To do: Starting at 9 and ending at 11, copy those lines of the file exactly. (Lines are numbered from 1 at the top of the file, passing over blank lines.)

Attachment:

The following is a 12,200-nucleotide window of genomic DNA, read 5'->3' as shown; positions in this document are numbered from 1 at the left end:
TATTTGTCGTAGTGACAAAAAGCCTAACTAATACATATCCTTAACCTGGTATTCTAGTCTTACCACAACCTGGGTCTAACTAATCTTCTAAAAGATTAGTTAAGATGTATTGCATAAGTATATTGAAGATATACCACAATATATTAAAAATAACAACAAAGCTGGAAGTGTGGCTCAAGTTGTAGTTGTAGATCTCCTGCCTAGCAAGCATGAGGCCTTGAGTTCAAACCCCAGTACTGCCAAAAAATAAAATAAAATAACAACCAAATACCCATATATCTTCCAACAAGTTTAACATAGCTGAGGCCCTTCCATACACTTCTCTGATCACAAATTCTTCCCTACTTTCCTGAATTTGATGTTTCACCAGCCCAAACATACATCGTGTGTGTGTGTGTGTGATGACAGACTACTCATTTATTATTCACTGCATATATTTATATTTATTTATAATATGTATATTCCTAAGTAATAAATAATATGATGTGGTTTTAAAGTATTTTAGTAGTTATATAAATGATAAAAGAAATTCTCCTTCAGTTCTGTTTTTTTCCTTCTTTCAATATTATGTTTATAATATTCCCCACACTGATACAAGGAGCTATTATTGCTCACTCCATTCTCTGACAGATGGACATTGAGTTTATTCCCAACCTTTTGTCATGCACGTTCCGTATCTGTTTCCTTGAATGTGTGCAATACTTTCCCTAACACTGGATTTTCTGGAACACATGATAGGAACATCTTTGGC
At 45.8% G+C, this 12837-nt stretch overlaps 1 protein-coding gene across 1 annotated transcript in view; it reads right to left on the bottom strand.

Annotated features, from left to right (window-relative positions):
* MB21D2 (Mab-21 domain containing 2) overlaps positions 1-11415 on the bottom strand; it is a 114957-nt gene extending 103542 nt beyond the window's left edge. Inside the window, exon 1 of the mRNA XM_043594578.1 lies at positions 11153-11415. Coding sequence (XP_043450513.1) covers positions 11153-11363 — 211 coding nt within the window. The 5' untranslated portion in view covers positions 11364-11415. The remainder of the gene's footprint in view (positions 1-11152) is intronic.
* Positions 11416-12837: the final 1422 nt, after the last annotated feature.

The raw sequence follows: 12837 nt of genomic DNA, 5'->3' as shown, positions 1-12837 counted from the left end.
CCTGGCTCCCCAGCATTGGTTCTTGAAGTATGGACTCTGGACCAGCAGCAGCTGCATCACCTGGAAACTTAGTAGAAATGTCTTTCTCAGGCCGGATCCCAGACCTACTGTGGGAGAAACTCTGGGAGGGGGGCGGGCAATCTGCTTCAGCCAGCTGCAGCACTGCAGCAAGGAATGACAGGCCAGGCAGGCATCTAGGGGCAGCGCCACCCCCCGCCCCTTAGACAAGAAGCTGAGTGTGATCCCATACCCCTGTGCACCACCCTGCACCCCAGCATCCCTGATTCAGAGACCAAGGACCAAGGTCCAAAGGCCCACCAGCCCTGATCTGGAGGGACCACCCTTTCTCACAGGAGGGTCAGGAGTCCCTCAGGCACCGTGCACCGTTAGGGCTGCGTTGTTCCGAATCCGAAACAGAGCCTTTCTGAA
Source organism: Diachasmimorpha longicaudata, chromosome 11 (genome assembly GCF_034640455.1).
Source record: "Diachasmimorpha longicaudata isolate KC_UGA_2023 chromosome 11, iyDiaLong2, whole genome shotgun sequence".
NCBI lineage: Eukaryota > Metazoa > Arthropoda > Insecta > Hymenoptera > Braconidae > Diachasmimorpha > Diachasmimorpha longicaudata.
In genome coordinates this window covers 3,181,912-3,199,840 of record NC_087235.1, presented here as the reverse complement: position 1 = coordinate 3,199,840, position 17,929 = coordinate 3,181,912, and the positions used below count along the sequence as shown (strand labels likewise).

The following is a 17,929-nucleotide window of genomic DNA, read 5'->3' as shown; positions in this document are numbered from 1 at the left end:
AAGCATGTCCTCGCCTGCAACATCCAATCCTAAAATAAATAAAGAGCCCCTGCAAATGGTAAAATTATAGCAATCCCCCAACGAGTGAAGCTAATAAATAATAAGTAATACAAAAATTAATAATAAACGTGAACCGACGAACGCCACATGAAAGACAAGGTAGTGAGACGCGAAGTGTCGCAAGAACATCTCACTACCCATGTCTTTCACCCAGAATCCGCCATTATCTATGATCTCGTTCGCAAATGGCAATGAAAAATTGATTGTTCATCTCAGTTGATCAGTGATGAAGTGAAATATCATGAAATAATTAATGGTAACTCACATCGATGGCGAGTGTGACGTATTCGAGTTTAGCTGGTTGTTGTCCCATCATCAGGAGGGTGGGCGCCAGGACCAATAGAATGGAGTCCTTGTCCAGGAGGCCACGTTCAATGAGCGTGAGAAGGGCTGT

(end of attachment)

Source organism: Diachasmimorpha longicaudata, chromosome 11 (genome assembly GCF_034640455.1).
Source record: "Diachasmimorpha longicaudata isolate KC_UGA_2023 chromosome 11, iyDiaLong2, whole genome shotgun sequence".
NCBI lineage: Eukaryota > Metazoa > Arthropoda > Insecta > Hymenoptera > Braconidae > Diachasmimorpha > Diachasmimorpha longicaudata.